Growing the Desert Garden

Welcome to the Desert Garden, with garden coach Tyler Storey, where we talk about everything having to do with gardening and landscaping in the Desert Southwest. From composting to Cercidium and agaves to arugula — we'll cover everything you want to know to grow your own beautiful Desert Garden.

Wednesday, April 22, 2009

A Little Earth Day Television

For something a little different on Earth Day, I spent part of the morning down at the ABC 15 studios talking about vegetable gardening on the Sonoran Living morning show. You can view the segment by clicking on the video link to the right, on this page. It went pretty well, due entirely to the host, Stephanie Sandoval; one of the things that always interests me about seeing the "inside" is the realization of how much skill it takes to make things look easy.
Tyler


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From the Inbox: Tomato Pruning and Soil

From a correspondent:

I have a question about soil and compost: Can I use potting soil and regular dirt, mixed, instead of compost? If not, can I purchase compost? Also with tomato plants when they start to bear fruit, should I wean out leaves and bottom shoots ? I have three plants that I started with, and they are starting to bloom and bear fruit.
Bob, Casa Grande, Arizona

Good morning Bob,
Great questions, and both issues are important in the Desert Garden.

First to the soil and compost. Whenever possible, the foundation for your vegetable garden should be your native soil. Real soil, the kind we buy with the house, is chock full of desirable minerals and other plant nutrients; the minerals we eat in our vegetables come from the soil in which they grew. Potting soil doesn't have those good qualities.

So our goal always is to amend out native soil with compost or other organic material, rather than to use potting soil (besides, by volume, potting soil is expensive!) And don't be tempted to mix potting soil in as a substitute for compost; it really isn't the same thing and it won't do a good job. If you're not yet making your own compost, you can buy it in bags or in bulk. Mix it onto your native garden soil, and you're on your way.

Now for the tomatoes: make life easier on yourself and on your tomatoes, and don't pinch out leaves and bottom shoots. In other climates, gardeners often pinch out extra tomato shoots and leaves to open up the plant, promoting ripening and light in the interior. Here in the Desert Garden, we want to do just the opposite.

Very soon now, our weather will be steadily hot and sunny, and that's hard on the tomatoes. If you leave the leaves and shoots, they help to form a shady and cooler canopy that will help to protect the ripening fruit; that's one of the best ways to ensure good tomatoes in the desert.

I hope this helps,
Tyler


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Thursday, April 16, 2009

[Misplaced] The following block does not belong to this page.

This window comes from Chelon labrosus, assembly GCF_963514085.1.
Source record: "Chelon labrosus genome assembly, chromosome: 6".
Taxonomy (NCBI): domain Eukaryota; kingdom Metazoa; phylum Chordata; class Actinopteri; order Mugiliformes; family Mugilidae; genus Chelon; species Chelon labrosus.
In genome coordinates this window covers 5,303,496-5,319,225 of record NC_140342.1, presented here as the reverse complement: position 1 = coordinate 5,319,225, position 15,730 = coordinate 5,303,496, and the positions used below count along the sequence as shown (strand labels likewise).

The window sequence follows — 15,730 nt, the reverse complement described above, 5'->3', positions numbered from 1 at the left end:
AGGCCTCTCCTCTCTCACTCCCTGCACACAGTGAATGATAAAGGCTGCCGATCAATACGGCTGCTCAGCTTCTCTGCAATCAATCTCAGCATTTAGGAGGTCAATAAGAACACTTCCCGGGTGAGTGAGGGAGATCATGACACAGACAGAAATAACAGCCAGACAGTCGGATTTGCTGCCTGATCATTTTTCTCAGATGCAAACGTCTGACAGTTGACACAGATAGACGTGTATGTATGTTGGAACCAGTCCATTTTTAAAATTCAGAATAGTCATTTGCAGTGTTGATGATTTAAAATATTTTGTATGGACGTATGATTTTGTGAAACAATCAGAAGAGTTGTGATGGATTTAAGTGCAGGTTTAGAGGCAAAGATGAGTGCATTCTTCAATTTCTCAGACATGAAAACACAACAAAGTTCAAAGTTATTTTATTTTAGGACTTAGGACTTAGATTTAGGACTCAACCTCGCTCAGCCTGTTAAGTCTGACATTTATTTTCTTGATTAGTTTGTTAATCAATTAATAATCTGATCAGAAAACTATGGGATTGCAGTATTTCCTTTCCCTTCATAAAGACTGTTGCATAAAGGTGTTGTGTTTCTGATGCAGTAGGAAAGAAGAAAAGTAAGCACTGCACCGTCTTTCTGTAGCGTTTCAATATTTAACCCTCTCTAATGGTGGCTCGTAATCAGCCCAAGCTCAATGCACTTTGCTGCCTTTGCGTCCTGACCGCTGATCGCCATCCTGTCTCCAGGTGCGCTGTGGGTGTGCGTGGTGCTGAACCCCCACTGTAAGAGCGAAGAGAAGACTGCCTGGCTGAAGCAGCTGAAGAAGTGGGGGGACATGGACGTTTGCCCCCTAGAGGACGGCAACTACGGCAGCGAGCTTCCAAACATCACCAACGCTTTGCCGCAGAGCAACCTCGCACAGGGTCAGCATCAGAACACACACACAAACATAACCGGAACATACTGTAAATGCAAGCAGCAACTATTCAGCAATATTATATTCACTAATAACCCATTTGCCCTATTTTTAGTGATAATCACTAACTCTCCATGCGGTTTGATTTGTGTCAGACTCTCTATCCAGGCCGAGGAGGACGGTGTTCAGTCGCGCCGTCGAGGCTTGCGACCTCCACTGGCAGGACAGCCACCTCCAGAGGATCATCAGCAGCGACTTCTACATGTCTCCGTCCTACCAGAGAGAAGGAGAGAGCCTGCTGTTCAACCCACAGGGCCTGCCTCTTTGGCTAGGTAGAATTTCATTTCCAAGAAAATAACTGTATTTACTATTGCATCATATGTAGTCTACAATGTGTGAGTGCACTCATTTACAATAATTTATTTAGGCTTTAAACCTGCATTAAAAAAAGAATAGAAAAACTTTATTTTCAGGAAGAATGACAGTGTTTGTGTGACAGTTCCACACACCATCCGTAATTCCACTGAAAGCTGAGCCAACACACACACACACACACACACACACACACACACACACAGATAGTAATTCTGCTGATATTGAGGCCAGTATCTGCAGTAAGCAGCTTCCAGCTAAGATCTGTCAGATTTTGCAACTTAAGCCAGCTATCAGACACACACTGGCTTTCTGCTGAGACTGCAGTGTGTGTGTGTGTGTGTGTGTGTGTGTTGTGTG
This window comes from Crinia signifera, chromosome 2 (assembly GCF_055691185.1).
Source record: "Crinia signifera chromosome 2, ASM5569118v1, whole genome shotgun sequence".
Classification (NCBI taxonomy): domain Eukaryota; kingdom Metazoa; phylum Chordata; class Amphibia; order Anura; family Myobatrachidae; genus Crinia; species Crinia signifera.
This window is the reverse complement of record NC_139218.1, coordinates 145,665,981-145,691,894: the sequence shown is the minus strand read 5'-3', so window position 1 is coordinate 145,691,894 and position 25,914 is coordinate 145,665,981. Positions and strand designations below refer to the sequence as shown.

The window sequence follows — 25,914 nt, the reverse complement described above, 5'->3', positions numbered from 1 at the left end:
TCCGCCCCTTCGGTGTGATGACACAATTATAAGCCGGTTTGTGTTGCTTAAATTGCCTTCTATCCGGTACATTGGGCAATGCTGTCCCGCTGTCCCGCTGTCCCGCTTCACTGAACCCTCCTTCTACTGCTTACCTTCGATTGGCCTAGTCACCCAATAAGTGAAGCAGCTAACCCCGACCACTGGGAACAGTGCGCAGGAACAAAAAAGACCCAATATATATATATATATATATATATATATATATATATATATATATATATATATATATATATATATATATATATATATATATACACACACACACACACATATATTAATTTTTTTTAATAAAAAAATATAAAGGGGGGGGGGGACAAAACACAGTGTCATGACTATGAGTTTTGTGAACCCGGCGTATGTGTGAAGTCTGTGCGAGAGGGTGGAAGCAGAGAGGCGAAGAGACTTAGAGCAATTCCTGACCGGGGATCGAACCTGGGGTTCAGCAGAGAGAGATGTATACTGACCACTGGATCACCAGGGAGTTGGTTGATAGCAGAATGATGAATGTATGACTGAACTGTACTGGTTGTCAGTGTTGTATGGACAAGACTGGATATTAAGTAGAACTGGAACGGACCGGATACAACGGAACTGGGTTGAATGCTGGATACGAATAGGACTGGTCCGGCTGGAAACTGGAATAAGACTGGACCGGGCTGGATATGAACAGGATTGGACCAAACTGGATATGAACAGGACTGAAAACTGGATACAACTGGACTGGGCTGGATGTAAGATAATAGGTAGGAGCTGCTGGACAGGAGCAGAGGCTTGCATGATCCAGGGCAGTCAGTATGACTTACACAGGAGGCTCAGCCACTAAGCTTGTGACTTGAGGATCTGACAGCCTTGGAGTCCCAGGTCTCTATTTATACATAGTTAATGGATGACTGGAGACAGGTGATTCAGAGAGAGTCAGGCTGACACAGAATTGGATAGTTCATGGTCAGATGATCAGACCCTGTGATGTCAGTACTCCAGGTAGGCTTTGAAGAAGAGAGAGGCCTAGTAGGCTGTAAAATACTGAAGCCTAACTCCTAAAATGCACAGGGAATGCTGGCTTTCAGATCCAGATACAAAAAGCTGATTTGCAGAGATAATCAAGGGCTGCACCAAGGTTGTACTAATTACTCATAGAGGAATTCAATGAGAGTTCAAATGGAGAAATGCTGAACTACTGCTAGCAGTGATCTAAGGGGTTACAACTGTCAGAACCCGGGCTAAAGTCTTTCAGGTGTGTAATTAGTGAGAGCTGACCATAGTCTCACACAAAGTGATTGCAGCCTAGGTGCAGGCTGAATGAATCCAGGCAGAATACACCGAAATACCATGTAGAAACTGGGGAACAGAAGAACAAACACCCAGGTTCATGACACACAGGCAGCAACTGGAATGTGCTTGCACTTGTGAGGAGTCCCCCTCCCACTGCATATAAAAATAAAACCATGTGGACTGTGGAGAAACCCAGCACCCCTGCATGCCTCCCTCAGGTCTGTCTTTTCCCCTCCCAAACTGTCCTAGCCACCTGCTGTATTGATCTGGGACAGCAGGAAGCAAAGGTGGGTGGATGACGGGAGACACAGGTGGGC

From the Inbox: Plant in basins, not hills

A correspondent recently wrote in to ask why all the seed packets for melons and squash tell us to plant the seeds in mounds, or hills.

Simple answer: Because the people who write the seed packets don't live in the desert.

For much of the country, excess water can be one of the downfalls of the vegetable garden. Soggy soil results in seeds that rot before they sprout, cold soil with no air, and rotting roots in already growing plants. Their solution – and it's a good one – is to plant on raised ridges, hills, or mounds that allow the soil to warm and drain.

Excess rainfall is not a problem in the Desert Garden, and following the seed-packet advice can cause your plants to fail. There's two reasons:

First, we want our garden planting areas to collect as much rain water as they can, and to hold as much irrigation water as possible; anything that leads water away from your vegetables can result in dry soils and consequent poor plant growth.

The second, and less intuitive, reason has to do with our salty soils and water. If you've ever watered a patch of bare desert soil and then let it dry out in the sun, you may have noticed a white or yellowish-white residue left on the soil surface; if there are clods of dirt in the area, they may have been completely encased in this residue. That residue is made up of salts that have been dissolved out of the soil and have then migrated to the soil surface. As the water evaporates out of the soil, the salts are deposited at the highest point of evaporation. If we were to plant our vegetables on ridges or mounds, the highest point of evaporation would be right where the seedlings come out of the soil, resulting in salt deposition at the tender spot where the roots meet the stem at soil level; if you recall what the Romans did to Carthage, you know that's really bad for our plants.

So here's what we do instead: after you've prepared your soil by digging in plenty of compost, use a rake, or your hands, to form a planting basin. Just pull some soil aside to make little "walls" that surround the area you'll be planting, then plant your seeds or plants in the bottom of that basin. Not only will that allow rain and irrigation water to collect where it's most needed, but it will also result in the salts being deposited on the high edges of the basin, well away from the plants.

I hope this helps,

Tyler


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